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    dave.81 (22nd September 2010)

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    LanSchool is a good alternative to ARD and is cross-platform. It's not as quick at refreshing the screen though IME but it could have just needed some tweaking. Take a look at the trial. The Windows side can be controlled from the mac side and seems to have the same amount of control as you would from a Windows box. I only trialled it for a small period of time though. Added bonus of having an iPad app out as well.

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    In my building I run with around 300 Macs & without ARD I would lose my mind. I use it alongside Deep Freeze which give me full control over everything. It's a handy tool that has save me many hours. I've sent out commands/files to every computer in the building with just a few simple click in ARD. Love the application.

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    Quote Originally Posted by mbrunt View Post
    either way, at 250 its still expensive.
    Depends how you evaluate the cost of network management software.

    If your employer paid you 50 per day for example, ARD only has to save you 5 days worth of work to pay for itself. When we purchased 2 copies of ARD it allowed myself and another 'senior' member of the IT team here to update 40 workstations and 2 servers from our desks in an afternoon instead of spending a couple of days schlepping around the college. Paid for itself in the first week.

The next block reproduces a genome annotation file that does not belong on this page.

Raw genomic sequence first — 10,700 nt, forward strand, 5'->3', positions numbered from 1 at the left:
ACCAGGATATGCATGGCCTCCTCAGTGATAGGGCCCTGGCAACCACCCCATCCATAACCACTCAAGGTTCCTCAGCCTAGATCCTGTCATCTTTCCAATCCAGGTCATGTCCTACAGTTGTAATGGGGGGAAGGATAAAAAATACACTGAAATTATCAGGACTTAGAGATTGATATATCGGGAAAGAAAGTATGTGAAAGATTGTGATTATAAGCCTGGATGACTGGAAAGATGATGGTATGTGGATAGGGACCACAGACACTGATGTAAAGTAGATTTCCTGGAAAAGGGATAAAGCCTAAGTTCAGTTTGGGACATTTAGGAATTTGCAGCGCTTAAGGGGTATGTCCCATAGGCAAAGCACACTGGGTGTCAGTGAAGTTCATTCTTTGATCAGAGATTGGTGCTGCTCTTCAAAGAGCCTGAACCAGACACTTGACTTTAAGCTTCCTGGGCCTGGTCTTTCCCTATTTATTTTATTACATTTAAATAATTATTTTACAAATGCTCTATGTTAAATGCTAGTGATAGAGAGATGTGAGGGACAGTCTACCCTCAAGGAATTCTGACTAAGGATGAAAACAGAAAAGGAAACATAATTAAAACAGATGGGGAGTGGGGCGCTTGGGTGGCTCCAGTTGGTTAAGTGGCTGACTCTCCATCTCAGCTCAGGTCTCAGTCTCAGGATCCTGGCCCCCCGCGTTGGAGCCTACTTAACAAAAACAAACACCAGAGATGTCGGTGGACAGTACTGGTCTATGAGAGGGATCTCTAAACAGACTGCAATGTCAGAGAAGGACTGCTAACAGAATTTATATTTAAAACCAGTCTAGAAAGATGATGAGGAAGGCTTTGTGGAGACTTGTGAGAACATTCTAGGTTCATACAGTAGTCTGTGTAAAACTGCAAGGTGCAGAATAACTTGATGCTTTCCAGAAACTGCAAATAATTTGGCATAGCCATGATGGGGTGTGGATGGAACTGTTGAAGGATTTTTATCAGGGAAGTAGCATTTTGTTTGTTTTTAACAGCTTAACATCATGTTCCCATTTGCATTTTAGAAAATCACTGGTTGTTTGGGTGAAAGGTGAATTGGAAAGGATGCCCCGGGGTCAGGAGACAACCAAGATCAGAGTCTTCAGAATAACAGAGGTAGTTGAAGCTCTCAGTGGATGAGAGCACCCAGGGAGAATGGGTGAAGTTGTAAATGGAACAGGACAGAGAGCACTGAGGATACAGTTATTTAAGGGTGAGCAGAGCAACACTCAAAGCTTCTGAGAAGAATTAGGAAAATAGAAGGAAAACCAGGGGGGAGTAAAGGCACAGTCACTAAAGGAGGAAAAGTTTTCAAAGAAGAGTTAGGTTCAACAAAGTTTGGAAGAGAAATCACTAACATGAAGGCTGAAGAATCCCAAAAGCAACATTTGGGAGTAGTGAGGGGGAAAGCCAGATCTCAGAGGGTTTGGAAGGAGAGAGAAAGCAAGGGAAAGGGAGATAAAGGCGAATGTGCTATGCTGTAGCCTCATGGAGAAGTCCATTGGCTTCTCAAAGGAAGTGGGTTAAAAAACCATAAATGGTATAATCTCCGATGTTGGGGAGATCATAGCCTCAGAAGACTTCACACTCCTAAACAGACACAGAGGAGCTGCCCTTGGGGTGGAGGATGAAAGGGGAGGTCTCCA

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    Agreed that it is essential, would really struggle without it. And easily the best remote control software I have seen, including the likes of AB Tutor and Netsupport from the Windows side

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    Well have now purchased a copy of it, just need to get the iMacs added to it and see if i can work through getting some windows boxes on too.

    Thanks for all the opinions. Network management software is hard to put an expensive tag against, if it saves you time it soon pays for it's self... but it has to save you time!